1. Get the RGB value of the color in the current image.
For example, we will use a Navy light gray from a modern P-3 Orion that I want to backdate to the original white and dark gray colors:
2. Get the RGB value you want to change to.
I want to change part of this plane to the old Navy dark gray. I'll get this color from the AI Neptune:
3. Select the parts of the texture you want to change to the new color. Include all detail pixels that you want to change along with this "base color" (panel lines, etc.). Exclude any lettering, placards, etc. that you want to retain their original colors.
4. Examine the starting and ending RGB numbers - they will fall into 3 types:
a. 123 to 205: Increase is less than starting color (123) (205 - 123 = 82, which is less than 123). Use Method 1.
b. 123 to 252: Increase is greater than 123 (252 - 123 = 129, which is greater than 123). Use Method 2.
c. 199 to 120: All decreases - use Method 1.
We'll look at Method 1 first, since this example is all "decreases":
5. Divide the final number by the starting number:
72 / 217 = 0.33
80/216 = 0.37
87/212 = 0.41
6. Now multiply these numbers by 100:
7. Finally, subtract 100 from these numbers:
33-100 = -67
37-100 = -63
41-100 = -59
6. Now in PSP choose the menu item Colors/Adjust/Red-Green-Blue
7. Enter the numbers into the three boxes:
% Red: -67
% Green: -63
% Blue: -59
8. You will see your selected area change from the old color to the new one, with all detail pixels changing too. Click OK.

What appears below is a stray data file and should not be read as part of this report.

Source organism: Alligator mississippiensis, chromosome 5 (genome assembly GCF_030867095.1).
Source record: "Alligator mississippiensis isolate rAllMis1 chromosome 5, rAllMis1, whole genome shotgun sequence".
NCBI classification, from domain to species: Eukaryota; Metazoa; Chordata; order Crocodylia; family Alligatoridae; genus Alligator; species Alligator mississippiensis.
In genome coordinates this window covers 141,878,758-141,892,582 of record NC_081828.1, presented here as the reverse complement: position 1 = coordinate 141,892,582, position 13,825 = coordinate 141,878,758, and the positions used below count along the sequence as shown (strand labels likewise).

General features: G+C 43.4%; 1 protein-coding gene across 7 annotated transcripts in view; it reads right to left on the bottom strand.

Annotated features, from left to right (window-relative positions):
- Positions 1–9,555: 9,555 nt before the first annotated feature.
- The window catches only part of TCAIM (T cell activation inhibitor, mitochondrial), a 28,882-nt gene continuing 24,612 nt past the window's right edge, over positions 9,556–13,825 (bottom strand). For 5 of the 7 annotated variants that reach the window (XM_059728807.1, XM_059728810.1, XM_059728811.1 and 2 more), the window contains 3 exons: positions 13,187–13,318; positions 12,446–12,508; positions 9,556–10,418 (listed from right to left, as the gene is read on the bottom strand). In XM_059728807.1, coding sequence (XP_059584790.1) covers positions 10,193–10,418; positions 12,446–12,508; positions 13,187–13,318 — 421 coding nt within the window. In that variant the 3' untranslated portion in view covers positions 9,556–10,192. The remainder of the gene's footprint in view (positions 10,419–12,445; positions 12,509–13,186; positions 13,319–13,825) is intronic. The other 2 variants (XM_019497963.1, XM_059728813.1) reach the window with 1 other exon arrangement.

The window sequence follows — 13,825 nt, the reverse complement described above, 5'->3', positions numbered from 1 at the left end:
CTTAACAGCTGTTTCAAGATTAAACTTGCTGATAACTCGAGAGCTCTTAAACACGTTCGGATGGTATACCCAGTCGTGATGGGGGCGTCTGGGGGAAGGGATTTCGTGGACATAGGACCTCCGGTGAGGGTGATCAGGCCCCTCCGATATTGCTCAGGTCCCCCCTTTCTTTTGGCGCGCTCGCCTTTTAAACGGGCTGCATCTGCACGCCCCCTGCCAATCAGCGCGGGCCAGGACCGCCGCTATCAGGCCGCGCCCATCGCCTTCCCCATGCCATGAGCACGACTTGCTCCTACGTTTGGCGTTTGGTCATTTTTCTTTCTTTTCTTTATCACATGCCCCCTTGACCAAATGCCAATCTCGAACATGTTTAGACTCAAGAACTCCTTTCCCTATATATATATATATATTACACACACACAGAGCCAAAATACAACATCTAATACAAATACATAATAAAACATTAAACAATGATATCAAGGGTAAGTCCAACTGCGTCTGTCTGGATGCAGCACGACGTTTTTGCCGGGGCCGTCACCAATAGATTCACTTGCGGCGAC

9. Now use the Line tool, etc. to clean up the edges of your selection, if there were any curves or diagonal lines in the selection.
I would now invert my selection, exclude the markings, and change the gray to white. Done!
Now let's look at Method 2.
This is required because the Red/Green/Blue (R/G/B) box only goes up to 100% (which doubles the color number). If you have a color like 30 that you want to change to 216, that is a lot more than 30 doubled! So what we have to do is use this R/G/B box more than once, doubling the color value each time.
Change color 33 to color 209. Since we have to double the color each time, it becomes: 33 X 2 = 66 X 2 = 132 = X 2 = 264. Woops, that last number is too high. But we now know we have to use the R/G/B box twice at 100% (doubling the number), and a third time at some other number to get it to color 209. You must click OK and re-open the dialog box each time you use it.
The steps to get that last number:
1. Take the desired final color number and divide it by the last correct number
in the X2 process: 209 / 132 = 1.58.
2. Multiply it by 100: 158
3. Subtract 100: 158-100 = 58
4 . Enter this value for the third time using the R/G/B box.
Here is an example which uses all 3 techniques in the same color change, to make it clear just how to do it.
1. We will start with a horrible purple color:
2. And will change it into a horrible green:
3. Start by figuring out the method needed:
R: 124 to 205 - increase is less than starting number (124) - use Method 1
G: 43 to 216 - increase is greater than starting number (43) - use Method 2
B: 131 to 67 - decrease - use Method 1
4. Start with the RED (Method 1):
205/124 = 1.65, X100 = 165, 165-100 = 65%
5. Now the GREEN (Method 2):
43 to 86 to 172 to 344, 216/172 = 1.26, X100 = 126. 126-100 = 26%
(100%, 100%, 26%)
6. Finally, the BLUE (Method 1):
67/131 = 0.51, X100 = 51, 51-100 = -49%
7. So now open the R/G/B box and enter:
8. Open the R/G/B box again. For the second run, we need to set the Method 1 colors at 0 (no change), and continue with the Method 2 colors:
9. Open the R/G/B box again. Finally, for the third and final run, we enter the last value needed:
10. That's it - we now have our final color, within 1 color value:
Hope you enjoyed it. :)